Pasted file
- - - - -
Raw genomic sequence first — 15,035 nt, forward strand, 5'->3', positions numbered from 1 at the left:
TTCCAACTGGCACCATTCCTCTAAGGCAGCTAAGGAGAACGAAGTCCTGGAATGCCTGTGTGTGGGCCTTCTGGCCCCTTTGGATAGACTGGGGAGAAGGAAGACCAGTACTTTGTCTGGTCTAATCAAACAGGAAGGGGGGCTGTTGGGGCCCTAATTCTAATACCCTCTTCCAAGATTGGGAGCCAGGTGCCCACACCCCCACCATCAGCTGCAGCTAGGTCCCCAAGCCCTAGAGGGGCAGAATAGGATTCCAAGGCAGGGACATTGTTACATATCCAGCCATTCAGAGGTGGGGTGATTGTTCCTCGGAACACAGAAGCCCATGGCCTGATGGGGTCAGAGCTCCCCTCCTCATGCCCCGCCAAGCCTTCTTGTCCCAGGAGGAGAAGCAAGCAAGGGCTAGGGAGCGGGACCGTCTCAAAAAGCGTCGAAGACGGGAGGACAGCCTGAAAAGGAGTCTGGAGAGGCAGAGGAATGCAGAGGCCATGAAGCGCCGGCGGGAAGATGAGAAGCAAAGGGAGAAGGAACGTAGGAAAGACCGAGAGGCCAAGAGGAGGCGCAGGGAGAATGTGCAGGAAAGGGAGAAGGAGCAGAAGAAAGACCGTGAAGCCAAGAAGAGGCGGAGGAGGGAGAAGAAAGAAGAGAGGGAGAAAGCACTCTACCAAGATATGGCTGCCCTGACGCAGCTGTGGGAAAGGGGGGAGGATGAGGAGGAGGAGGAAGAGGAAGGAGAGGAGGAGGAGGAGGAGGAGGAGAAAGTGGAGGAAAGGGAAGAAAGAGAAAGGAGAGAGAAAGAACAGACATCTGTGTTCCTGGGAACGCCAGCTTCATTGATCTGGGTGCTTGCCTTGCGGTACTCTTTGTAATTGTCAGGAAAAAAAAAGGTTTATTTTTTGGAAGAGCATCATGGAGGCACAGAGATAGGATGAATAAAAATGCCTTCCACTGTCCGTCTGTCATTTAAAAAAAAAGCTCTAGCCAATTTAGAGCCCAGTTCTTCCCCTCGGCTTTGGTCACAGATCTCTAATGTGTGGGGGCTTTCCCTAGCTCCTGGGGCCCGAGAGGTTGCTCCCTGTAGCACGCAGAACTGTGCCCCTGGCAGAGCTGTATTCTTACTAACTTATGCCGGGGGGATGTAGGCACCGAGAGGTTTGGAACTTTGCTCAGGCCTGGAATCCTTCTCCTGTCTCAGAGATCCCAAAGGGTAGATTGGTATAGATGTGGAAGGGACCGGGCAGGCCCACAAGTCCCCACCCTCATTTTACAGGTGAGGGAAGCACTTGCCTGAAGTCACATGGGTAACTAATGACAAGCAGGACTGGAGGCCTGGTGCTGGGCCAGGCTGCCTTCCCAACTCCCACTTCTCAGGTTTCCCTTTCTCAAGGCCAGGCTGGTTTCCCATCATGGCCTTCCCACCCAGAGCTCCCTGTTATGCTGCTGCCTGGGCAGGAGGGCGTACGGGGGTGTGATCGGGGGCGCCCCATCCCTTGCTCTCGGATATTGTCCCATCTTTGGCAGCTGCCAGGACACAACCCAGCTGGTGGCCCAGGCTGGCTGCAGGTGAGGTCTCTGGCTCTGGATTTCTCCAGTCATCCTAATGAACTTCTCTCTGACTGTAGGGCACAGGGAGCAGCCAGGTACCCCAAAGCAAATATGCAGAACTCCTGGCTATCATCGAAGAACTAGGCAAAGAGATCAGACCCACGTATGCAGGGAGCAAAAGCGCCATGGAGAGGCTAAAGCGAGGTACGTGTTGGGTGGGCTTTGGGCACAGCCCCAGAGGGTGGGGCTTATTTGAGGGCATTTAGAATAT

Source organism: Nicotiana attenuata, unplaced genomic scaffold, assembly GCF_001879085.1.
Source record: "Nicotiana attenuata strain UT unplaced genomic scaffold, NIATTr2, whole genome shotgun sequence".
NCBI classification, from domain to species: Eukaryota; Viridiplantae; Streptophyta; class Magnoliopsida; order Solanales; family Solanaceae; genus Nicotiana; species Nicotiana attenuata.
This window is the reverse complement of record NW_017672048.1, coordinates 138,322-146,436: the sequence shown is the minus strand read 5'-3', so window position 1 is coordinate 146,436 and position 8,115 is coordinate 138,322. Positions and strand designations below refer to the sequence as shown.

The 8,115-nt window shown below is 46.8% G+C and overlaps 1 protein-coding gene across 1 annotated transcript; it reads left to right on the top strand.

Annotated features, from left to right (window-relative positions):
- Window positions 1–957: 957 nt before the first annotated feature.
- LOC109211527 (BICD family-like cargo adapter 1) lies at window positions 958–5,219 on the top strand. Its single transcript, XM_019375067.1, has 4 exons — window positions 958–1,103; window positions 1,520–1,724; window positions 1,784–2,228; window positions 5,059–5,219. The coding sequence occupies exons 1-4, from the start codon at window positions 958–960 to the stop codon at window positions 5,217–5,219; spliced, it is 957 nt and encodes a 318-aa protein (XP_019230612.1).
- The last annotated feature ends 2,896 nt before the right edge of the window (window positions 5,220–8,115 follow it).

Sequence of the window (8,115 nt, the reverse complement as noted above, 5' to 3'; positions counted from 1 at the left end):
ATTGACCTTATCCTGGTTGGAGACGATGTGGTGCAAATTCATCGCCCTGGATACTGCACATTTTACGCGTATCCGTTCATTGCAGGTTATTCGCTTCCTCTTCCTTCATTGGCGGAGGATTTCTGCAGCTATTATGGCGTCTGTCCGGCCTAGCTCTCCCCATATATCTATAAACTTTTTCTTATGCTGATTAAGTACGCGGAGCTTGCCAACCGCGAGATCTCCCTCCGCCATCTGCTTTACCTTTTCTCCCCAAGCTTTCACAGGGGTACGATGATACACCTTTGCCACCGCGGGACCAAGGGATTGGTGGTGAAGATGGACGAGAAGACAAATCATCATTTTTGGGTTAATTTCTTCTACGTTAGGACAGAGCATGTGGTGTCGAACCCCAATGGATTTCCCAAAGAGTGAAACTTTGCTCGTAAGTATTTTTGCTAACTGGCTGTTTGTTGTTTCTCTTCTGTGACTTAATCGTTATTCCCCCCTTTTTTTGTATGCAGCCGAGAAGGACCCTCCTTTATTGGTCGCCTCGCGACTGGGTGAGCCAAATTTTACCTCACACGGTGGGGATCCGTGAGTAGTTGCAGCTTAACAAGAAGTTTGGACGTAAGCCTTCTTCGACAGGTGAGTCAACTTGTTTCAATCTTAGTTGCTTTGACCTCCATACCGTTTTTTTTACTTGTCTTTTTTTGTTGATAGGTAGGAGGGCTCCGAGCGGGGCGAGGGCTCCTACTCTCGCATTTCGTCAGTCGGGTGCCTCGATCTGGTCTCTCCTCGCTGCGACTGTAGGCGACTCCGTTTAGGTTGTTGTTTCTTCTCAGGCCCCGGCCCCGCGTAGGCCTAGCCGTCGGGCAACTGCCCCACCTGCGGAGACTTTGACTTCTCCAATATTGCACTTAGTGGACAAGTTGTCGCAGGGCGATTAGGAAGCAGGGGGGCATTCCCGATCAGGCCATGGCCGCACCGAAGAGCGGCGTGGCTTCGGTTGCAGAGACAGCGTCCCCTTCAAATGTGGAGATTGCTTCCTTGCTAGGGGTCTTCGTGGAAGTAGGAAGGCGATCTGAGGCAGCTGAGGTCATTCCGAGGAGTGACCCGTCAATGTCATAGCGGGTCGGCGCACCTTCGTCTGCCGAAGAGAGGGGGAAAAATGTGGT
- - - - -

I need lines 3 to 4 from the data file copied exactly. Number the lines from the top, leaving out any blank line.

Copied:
Source organism: Nicotiana attenuata, unplaced genomic scaffold, assembly GCF_001879085.1.
Source record: "Nicotiana attenuata strain UT unplaced genomic scaffold, NIATTr2, whole genome shotgun sequence".